A spokeswoman for first lady Melania TrumpMelania TrumpMcCain: Ivanka Trump, Jared Kushner had 'no goddamn business' attending father's funeral GOP leader's remarks on Fox underscore Trump's power White House orders release of Trump records to Jan. 6 committee MORE tore into the all-women hosts of "The View" on Tuesday, accusing them of having a “petty, mean-girl spirit” after they mocked an ongoing conspiracy theory about the president’s wife using a body double.
Stephanie Grisham, a representative for the East Wing, criticized the segment in an email to USA Today.
"I’ve always found it sad that a group of women spend so much time attacking another woman, whose only goal is to help children," Grisham wrote. ”Yesterday’s show went beyond the petty, mean-girl spirit that we’ve grown accustomed to."
"The View" declined to comment.
The response comes after “The View” did a segment on Monday about an ongoing theory that the first lady occasionally uses an “impostor” to stand in for her doing events.
"You mean there are two women who have to pretend they're listening to [President TrumpDonald TrumpHillicon Valley — Presented by Xerox — Twitter's algorithm boosts right-leaning content, internal study finds Ohio Democrat calls Vance an 'ass----' over Baldwin tweet Matt Taibbi says Trump's rhetoric caused public perception of US intelligence services to shift MORE]?" Behar quipped.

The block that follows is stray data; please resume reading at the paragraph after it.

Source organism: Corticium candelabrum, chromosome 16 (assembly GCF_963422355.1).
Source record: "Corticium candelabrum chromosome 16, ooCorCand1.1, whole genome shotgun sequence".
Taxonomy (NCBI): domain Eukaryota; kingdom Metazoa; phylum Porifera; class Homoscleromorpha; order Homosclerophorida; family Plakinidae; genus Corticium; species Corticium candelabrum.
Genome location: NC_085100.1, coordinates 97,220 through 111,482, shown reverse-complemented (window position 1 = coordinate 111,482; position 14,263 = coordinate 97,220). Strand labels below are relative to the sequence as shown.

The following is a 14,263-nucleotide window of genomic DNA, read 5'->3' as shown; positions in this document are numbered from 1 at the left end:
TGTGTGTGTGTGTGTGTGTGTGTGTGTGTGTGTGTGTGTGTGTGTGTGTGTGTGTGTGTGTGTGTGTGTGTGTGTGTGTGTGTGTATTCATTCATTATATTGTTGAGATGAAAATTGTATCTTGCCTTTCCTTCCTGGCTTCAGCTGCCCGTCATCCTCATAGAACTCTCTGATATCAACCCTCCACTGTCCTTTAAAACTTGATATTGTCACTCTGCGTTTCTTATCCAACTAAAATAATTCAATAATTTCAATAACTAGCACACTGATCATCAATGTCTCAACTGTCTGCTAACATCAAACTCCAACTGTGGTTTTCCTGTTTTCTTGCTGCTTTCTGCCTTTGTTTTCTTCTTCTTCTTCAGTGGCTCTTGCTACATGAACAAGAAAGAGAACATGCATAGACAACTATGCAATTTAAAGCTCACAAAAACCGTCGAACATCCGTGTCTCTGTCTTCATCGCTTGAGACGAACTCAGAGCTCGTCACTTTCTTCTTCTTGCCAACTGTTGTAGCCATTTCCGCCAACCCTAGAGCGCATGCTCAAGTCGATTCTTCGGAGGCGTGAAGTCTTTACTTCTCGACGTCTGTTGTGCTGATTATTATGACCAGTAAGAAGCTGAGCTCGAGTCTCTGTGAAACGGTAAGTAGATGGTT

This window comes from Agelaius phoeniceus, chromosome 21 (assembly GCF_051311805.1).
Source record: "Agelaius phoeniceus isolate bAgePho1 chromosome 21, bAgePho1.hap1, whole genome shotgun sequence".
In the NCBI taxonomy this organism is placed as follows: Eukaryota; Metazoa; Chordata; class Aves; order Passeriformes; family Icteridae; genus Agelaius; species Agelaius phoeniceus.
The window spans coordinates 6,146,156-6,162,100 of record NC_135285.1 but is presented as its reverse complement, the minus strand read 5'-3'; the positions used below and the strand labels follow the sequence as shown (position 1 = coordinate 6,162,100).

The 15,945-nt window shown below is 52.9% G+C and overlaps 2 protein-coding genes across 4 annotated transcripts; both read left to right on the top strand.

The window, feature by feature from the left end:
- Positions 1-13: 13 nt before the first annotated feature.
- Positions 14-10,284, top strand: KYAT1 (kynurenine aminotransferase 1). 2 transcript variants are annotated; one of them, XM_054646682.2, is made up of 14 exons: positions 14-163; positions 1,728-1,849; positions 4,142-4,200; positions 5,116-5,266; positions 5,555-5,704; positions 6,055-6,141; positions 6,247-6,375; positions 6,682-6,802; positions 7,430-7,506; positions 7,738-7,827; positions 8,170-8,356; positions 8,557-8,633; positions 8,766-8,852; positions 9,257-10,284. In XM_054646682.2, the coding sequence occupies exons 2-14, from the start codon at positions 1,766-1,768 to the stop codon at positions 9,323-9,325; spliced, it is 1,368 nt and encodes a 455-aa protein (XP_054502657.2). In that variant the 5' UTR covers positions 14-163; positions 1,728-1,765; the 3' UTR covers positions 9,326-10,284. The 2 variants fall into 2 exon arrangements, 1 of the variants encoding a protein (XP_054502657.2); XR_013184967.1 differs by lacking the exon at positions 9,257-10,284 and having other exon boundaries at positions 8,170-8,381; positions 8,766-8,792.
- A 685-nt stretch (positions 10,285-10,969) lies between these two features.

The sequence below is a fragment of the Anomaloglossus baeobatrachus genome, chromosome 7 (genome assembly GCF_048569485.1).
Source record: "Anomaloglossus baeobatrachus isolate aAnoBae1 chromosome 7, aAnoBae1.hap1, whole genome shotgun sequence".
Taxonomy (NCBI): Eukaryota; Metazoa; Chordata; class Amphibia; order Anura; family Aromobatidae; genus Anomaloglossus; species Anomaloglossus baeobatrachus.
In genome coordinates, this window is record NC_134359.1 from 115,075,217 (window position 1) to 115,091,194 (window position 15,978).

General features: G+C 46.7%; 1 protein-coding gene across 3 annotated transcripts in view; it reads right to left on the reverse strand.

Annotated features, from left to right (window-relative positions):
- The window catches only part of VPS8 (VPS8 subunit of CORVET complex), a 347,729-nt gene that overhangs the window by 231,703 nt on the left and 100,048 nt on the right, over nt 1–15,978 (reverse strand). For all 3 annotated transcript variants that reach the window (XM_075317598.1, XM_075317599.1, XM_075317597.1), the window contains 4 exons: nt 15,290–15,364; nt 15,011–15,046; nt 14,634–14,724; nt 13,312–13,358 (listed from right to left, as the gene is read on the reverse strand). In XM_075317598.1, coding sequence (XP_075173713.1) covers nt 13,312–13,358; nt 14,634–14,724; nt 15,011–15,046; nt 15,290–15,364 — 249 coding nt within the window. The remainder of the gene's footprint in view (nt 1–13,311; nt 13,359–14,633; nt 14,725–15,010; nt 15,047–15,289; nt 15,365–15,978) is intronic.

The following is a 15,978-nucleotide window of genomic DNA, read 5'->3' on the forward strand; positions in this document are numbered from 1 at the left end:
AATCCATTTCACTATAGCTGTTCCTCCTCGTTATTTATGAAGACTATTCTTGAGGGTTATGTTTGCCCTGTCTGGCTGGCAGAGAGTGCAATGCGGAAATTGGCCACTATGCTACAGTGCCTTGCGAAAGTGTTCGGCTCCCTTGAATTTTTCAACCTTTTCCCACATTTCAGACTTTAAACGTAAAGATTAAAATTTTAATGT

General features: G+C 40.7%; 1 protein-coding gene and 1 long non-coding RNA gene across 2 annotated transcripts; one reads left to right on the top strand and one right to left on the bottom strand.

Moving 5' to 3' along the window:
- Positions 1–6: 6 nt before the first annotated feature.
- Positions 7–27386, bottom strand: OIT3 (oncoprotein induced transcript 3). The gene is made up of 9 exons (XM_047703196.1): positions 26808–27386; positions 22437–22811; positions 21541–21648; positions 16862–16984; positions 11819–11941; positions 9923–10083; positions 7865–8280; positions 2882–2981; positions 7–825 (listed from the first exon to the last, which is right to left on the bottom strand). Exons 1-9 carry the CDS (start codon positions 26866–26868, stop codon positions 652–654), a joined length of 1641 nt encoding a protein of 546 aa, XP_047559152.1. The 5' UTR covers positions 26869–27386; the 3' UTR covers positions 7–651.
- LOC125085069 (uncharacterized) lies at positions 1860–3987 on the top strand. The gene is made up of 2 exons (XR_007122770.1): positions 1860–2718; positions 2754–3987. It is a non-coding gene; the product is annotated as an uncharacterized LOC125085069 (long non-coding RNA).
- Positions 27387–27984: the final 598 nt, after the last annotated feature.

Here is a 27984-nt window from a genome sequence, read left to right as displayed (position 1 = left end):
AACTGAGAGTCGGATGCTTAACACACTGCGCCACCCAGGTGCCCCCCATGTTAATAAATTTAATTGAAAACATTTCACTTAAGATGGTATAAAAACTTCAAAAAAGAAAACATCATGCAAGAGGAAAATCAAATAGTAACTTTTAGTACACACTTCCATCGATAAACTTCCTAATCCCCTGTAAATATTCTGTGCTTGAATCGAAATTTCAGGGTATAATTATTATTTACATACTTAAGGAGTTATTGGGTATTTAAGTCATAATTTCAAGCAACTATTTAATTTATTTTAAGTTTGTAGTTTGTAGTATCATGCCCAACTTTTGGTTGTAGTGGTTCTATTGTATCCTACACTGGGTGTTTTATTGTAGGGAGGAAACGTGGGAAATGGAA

.@flotus & @potus traveled to Alabama to pay their respects & comfort victims of the tornado devastation. In typical fashion, @theview chooses to laugh in the face of tragedy. Shameful. https://t.co/KzG2c4Th4a— Stephanie Grisham (@StephGrisham45) March 11, 2019
"When there's a rumor like this, and memes all over the place, I think it catches on because there's an element of truth to the idea that she doesn't want to spend time with him," Behar added.
The co-hosts at the table agreed that the theory is false, but conservative commentator Ana Navarro added that "political reality is so absurd, you would almost believe anything. I think this is crazy and it's absurd, but it's also funny."
The theory spread online after the Trumps visited Beauregard, Ala., on Friday after a massive tornado tore through the state and killed 23 people.
The hashtag “FakeMelania” began circulating on Twitter, showing the first lady wearing large sunglasses at the site.
I’m the First Lady, yes I’m the Real Lady— trevor beattie (@trevorbmbagency) March 9, 2019
All you other First Ladies are just imitating.
So won’t the real First Lady please stand up
Please stand up, please stand up? #FakeMelania pic.twitter.com/Qsqn8BR8gA
I see unconvincing Melania stunt-double is back. pic.twitter.com/kbIcqv9OuE— Huw (@ed_son) March 8, 2019
Trump himself on Tuesday morning accused the media, without evidence, of fanning the flames of the conspiracy with "photoshopped pictures."
The Fake News photoshopped pictures of Melania, then propelled conspiracy theories that it’s actually not her by my side in Alabama and other places. They are only getting more deranged with time!— Donald J. Trump (@realDonaldTrump) March 13, 2019